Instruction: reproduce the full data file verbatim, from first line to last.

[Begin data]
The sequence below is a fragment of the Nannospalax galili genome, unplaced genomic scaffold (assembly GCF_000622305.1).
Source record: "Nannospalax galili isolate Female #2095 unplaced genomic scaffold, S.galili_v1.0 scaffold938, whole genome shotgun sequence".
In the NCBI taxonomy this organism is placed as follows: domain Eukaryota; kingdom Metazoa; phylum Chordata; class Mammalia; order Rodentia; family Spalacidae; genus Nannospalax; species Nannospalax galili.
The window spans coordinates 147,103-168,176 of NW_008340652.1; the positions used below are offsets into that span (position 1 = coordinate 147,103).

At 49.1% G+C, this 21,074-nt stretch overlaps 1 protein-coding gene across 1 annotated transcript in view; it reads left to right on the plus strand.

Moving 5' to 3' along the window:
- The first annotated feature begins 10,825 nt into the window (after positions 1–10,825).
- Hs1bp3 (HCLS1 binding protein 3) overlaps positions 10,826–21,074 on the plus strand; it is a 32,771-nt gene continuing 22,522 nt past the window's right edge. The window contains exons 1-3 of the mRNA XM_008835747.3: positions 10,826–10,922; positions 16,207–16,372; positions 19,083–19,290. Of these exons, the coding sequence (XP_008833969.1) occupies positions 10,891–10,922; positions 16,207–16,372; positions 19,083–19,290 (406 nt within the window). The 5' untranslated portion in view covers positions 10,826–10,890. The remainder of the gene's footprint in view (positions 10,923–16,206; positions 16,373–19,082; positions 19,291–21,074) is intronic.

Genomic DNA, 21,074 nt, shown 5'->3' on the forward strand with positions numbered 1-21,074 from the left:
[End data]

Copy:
The sequence below is a fragment of the Nannospalax galili genome, unplaced genomic scaffold (assembly GCF_000622305.1).
Source record: "Nannospalax galili isolate Female #2095 unplaced genomic scaffold, S.galili_v1.0 scaffold938, whole genome shotgun sequence".
In the NCBI taxonomy this organism is placed as follows: domain Eukaryota; kingdom Metazoa; phylum Chordata; class Mammalia; order Rodentia; family Spalacidae; genus Nannospalax; species Nannospalax galili.
The window spans coordinates 147,103-168,176 of NW_008340652.1; the positions used below are offsets into that span (position 1 = coordinate 147,103).

At 49.1% G+C, this 21,074-nt stretch overlaps 1 protein-coding gene across 1 annotated transcript in view; it reads left to right on the plus strand.

Moving 5' to 3' along the window:
- The first annotated feature begins 10,825 nt into the window (after positions 1–10,825).
- Hs1bp3 (HCLS1 binding protein 3) overlaps positions 10,826–21,074 on the plus strand; it is a 32,771-nt gene continuing 22,522 nt past the window's right edge. The window contains exons 1-3 of the mRNA XM_008835747.3: positions 10,826–10,922; positions 16,207–16,372; positions 19,083–19,290. Of these exons, the coding sequence (XP_008833969.1) occupies positions 10,891–10,922; positions 16,207–16,372; positions 19,083–19,290 (406 nt within the window). The 5' untranslated portion in view covers positions 10,826–10,890. The remainder of the gene's footprint in view (positions 10,923–16,206; positions 16,373–19,082; positions 19,291–21,074) is intronic.

Genomic DNA, 21,074 nt, shown 5'->3' on the forward strand with positions numbered 1-21,074 from the left: